Manuel Castells suggested that within a network society, "premium" infrastructure networks (high-speed telecommunications, ‘smart’ highways, global airline networks) selectively connect together the most favored users and places and bypass the less favored. [6] Graham and Marvin argue that attention to infrastructure networks is reactive to crises or collapse, rather than sustained and systematic, because of a failure to understand the links between urban life and urban infrastructure networks.

Other modern theorists

Douglas Kelbaugh identifies three paradigms within urbanism: New Urbanism, Everyday Urbanism, and Post-Urbanism. [7]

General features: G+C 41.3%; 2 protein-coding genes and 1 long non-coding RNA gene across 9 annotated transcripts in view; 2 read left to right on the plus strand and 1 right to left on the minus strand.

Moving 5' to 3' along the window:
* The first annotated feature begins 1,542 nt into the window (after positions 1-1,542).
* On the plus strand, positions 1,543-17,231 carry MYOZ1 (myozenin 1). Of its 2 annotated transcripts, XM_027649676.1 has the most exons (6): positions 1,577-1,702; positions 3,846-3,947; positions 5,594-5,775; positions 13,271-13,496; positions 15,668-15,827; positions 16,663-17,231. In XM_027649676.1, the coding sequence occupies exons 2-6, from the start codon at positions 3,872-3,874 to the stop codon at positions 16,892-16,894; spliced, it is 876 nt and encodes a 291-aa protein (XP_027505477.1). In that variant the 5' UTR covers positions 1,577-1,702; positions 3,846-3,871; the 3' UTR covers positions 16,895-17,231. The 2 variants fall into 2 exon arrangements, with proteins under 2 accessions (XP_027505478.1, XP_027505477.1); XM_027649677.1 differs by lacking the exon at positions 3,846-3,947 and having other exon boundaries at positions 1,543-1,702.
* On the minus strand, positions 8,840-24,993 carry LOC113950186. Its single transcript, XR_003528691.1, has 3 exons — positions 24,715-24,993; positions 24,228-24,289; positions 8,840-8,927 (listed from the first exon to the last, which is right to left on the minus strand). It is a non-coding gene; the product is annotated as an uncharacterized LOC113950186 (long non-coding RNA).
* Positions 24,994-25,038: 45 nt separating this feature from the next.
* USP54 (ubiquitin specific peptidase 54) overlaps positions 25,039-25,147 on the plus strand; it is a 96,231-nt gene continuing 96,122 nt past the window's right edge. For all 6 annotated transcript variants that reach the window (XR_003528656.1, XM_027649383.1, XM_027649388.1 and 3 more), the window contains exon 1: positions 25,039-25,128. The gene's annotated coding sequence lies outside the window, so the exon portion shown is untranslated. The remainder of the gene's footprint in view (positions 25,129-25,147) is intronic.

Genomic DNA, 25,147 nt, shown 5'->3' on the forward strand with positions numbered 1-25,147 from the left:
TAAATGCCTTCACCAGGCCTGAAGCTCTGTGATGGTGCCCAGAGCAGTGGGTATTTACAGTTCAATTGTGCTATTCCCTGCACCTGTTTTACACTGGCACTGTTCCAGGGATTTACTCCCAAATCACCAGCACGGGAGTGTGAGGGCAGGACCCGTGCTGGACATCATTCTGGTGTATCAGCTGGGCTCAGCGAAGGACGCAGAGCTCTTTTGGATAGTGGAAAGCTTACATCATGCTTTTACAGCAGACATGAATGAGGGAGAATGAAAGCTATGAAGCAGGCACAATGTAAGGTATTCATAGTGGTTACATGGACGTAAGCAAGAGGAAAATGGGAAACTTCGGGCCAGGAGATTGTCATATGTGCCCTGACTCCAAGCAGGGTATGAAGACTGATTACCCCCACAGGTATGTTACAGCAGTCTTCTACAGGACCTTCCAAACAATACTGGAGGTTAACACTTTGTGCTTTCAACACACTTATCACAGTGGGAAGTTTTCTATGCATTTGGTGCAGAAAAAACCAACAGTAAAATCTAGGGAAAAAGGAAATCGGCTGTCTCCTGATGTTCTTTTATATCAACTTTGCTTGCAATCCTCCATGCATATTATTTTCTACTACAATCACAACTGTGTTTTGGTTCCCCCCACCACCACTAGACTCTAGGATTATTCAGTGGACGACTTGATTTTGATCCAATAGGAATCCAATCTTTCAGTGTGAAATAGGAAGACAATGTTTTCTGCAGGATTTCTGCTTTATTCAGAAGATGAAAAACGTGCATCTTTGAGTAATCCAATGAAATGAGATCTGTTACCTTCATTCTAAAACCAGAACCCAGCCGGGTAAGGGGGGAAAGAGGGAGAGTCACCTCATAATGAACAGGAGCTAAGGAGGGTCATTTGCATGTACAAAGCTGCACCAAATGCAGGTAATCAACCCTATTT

Paul L. Knox refers to one of many trends in contemporary urbanism as the "aestheticization of everyday life". [8]

Alex Krieger states that urban design is less a technical discipline than a mind-set based on a commitment to cities. [9]

See also


  1. Jonathan Barnett, “A Short Guide to 60 of the Newest Urbanisms,” Planning, volume 77 (2011-4), pp. 19–21
  2. Caves, R. W. (2004). Encyclopedia of the City. Routledge. p. 734. ISBN   978-0415862875.
  3. Blokland-Potters, Talja, and Savage, Mike (2008). Networked Urbanism: Social Capital in the City. Ashgate Publishing.
  4. Wirth, Louis (1938). Urbanism as a Way of Life. The American Journal of Sociology, volume 44, number 1: pp. 1–24. July.
  5. Dupuy, Gabriel (2008). Urban Networks – Network Urbanism. Amsterdam: Techne Press.[ ISBN missing ]
  6. 1 2 Graham, Stephen, and Marvin, Simon (2001). Splintering Urbanism: Networked Infrastructures, Technological Mobilities and the Urban Condition. London: Routledge.[ ISBN missing ]